Do Not Track privacy bill reintroduced in Senate

A new bill aims to ensure Web browsers and Internet companies give users an opt out option of being tracked online by advertisers and data brokers.

Senator Jay Rockefeller

A new bill intended to grant more privacy protections to Internet users was introduced today by U.S. Sen. Jay Rockefeller.

Dubbed "Do-Not-Track Online Act of 2013," the bill would make it law for all Web browsers, online companies, and app makers to give users a choice of opting out of being tracked online, according to The New York Times. Advertisers and data brokers commonly track users to collect information on sites visited, search queries, purchasing patterns, and more.

"The privacy of Americans is increasingly under assault as more and more of their daily lives are conducted online," Rockefeller told The New York Times.

The senator proposed a similar bill in 2011 but then dropped it after industry groups said they would voluntarily develop ways for users to opt out. However, the industry groups were unable to come to an agreement with consumer rights groups about how to create such mechanisms.

"Industry made a public pledge to develop do-not-track standards that will truly protect consumer privacy -- and it has failed to live up to that commitment," Rockefeller told the Times. "They have dragged their feet long enough."

According to The New York Times, these industry groups argue that tracking is necessary because it helps advertisers show users pertinent ads, which pay for the sites. Also, tracking is more or less anonymous -- since data trackers follow IP addresses rather than users directly; so, industry groups say, no significant information about users is revealed.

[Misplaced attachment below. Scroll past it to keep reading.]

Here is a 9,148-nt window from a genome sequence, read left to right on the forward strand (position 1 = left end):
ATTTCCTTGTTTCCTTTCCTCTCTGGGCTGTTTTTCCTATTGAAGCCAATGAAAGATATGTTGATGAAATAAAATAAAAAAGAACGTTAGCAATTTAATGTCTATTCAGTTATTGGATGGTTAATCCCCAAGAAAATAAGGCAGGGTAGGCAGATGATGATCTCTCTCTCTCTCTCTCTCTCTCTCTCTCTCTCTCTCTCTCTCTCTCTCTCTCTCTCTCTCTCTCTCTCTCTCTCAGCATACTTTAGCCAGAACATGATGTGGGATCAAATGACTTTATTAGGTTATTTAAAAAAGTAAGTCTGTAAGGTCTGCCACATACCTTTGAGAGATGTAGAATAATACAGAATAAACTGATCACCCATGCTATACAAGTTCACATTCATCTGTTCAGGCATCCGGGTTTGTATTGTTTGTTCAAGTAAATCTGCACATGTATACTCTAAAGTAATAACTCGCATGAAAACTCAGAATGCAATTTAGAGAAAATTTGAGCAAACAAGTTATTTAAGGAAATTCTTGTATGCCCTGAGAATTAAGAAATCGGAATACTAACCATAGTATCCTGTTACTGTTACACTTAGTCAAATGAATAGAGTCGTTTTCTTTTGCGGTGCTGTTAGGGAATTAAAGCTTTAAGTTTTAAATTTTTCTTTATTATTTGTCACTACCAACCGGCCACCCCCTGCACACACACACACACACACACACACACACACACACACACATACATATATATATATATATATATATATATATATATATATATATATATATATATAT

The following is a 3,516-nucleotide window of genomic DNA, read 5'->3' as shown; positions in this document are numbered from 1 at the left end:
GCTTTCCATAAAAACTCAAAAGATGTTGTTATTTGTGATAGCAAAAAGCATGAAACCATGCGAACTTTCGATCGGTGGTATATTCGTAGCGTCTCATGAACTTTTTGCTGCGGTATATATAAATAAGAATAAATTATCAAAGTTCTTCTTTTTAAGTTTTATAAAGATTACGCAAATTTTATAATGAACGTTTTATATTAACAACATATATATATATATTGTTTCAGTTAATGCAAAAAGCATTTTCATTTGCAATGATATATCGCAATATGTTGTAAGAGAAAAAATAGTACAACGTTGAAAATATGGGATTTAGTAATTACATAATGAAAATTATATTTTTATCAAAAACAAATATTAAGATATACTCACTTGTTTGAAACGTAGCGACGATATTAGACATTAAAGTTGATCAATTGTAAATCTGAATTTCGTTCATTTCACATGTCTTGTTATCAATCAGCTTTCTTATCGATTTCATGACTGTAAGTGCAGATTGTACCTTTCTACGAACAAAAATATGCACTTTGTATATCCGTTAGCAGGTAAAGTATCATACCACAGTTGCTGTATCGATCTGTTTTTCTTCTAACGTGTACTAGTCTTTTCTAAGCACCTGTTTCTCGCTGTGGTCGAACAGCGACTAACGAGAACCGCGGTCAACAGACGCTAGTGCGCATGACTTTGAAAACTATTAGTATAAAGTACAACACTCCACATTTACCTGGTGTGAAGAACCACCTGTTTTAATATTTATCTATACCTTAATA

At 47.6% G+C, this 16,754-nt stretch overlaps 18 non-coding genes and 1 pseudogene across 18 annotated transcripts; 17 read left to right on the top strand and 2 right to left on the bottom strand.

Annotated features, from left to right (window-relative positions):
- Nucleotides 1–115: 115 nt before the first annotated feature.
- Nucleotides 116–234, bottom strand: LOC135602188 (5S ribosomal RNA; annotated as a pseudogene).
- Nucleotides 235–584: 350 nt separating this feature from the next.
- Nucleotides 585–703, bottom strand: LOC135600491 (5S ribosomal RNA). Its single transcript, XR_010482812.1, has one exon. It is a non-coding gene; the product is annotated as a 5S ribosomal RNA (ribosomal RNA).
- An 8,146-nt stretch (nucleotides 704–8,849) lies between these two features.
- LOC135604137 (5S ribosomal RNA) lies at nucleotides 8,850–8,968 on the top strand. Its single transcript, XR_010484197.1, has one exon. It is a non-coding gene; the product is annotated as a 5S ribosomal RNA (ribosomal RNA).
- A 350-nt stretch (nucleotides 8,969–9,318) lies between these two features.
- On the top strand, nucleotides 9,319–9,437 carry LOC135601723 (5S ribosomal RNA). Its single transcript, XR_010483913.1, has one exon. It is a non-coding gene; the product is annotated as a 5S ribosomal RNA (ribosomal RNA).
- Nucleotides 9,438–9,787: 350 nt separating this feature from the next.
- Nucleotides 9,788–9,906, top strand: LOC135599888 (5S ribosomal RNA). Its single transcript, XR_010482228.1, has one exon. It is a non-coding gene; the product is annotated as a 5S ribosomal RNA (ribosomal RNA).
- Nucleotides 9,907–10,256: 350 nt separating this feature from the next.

Several Web browsers and tech companies have already given users Do Not Track options. Google built Do Not Track support into its Chrome Web browser in February 2012; and Yahoo implemented a Do Not Track service across its entire global network last March. Mozilla, Microsoft, and AOL have also committed to working with Do Not Track technology.

However, without a law, browsers and companies aren't required to comply with user wishes to opt out. Therefore, Rockefeller has decided to push his new bill to Congress.

In addition to giving users an opt-out choice, the Do-Not-Track Online Act of 2013 would also allow the Federal Trade Commission to go after those companies that aren't complying with the law. The FTC would also be required to create the mechanisms that would let users say whether or not they want to be tracked.

Despite many attempts to introduce legislation, federal Internet privacy laws are scarce. The last major law to be passed that regulated online companies was 15 years ago with the Children's Online Privacy Protection Act.

About the author

Dara Kerr is a staff writer for CNET focused on the sharing economy and tech culture. She grew up in Colorado where she developed an affinity for collecting fool's gold and spirit animals.

 

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